The whole world is grappling with the harrowing impact of a pandemic that is rendering the achievement of the 2030 Agenda for Sustainable Development ever more challenging for most Arab countries. The second edition of the Arab Sustainable Development Report (ASDR), issued on June 10th 2020 by the United Nations entities working in the Arab region led by the United Nations Economic and Social Commission for Western Asia (ESCWA), warns that the region will not achieve the Sustainable Development Goals (SDGs) by 2030. It then identifies the barriers blocking transformation towards inclusive and sustainable development, and suggests solutions to dismantle them.
The new UN report calls for ending all conflicts; enhancing governance structures to help build just and peaceful societies; committing to human rights; and expanding civic space. It also stresses that there are other structural and entrenched barriers, often interconnected, hindering transformation to sustainable development in the Arab region.
In her foreword, ESCWA Executive Secretary Rola Dashti affirms that “the ASDR 2020 does not offer magical solutions but is a humble report that asks humility of us all: the humility to acknowledge that we are not on the right track to achieving the Sustainable Development Agenda by 2030”.
Indeed, even before COVID-19 exacerbated the situation, the region had witnessed the only increase in the world in extreme poverty from 2010 levels, mainly due to conflict. Its heavy reliance on food imports had made it unable to provide sufficient food in some areas, heightening its vulnerability to the unpredictability and inequities of global trade.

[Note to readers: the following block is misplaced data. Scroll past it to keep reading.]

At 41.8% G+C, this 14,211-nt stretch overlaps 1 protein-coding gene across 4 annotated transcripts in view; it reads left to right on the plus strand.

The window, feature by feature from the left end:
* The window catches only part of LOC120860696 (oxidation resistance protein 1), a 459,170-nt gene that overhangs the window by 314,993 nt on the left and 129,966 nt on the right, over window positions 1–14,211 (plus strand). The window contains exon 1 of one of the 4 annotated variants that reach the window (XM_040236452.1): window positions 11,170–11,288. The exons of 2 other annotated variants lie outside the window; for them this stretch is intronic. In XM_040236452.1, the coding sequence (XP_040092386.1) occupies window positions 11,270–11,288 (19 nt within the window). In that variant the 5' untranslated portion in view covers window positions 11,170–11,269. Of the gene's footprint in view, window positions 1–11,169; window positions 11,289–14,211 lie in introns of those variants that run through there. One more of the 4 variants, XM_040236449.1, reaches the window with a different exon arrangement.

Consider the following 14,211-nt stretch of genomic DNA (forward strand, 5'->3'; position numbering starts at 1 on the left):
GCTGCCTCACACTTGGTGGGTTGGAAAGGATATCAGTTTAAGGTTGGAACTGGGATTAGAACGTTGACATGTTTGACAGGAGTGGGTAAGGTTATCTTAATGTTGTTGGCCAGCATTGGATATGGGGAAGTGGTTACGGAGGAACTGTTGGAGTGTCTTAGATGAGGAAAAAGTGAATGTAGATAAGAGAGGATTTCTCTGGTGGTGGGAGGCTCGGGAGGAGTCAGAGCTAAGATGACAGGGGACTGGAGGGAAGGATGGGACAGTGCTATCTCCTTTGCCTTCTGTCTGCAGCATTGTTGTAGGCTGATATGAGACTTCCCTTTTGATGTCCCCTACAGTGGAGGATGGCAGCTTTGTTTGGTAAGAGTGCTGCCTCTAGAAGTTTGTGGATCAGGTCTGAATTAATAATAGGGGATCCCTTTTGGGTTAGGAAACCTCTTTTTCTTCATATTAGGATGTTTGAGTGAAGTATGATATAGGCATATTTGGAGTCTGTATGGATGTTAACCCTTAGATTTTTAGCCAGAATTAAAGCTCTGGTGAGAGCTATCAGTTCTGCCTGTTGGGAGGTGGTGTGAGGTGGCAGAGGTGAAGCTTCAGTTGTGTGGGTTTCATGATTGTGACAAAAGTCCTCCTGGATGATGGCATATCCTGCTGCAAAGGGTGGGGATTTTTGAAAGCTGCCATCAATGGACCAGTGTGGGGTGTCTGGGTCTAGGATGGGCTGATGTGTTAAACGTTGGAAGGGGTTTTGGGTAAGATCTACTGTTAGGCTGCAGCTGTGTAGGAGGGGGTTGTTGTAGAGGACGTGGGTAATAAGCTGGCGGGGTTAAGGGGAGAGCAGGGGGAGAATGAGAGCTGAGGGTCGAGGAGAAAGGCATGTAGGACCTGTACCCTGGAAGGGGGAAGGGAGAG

The region had also registered some of the world’s highest levels of income inequality and lowest levels of economic participation rates for women. It continues to struggle with gender inequality and unemployment affecting especially young persons and women. In addition, the vulnerability of women and girls to all forms of violence is exacerbated by prolonged humanitarian crises, instability and displacement.
According to the report, health care and education are among the most pressing issues to tackle in all Arab countries, namely to increase quality and access. The region’s expenditure on research and development, standing at 60% less than the world average, should also be increased.
The report identifies issues of transboundary nature requiring regional approaches, notably conflict and its spillover effects, trade, climate change, water scarcity, infrastructure and connectivity, migration, and issues related to biodiversity and the protection of marine ecosystems. These regional challenges demand a coordinated regional response.
Findings reveal for instance that, from 1990 to 2019, droughts affected over 44 million people in the region and that economic damages from disasters amounted to over $19.7 billion. Projections also show that climate change will reduce water availability, alter agricultural production patterns, threaten livestock production, adversely impact forests and wetlands, and increase the vulnerability of people to agricultural employment loss and heatwaves.
“Now more than ever, we need to make the structural changes necessary to set us on the path to transformation,” underscored Dashti. While serious efforts are required from Arab Governments and policymakers in order to do so, the report adds that transformative change is a whole-of-society project, as people and their agency are at the heart of the 2030 Agenda. This entails that civil society, the press and the private sector play an active role in effecting the transformation.
The first edition of the ASDR was issued in 2015, the year of the adoption of the 2030 Agenda.
To read the full report click on the picture below: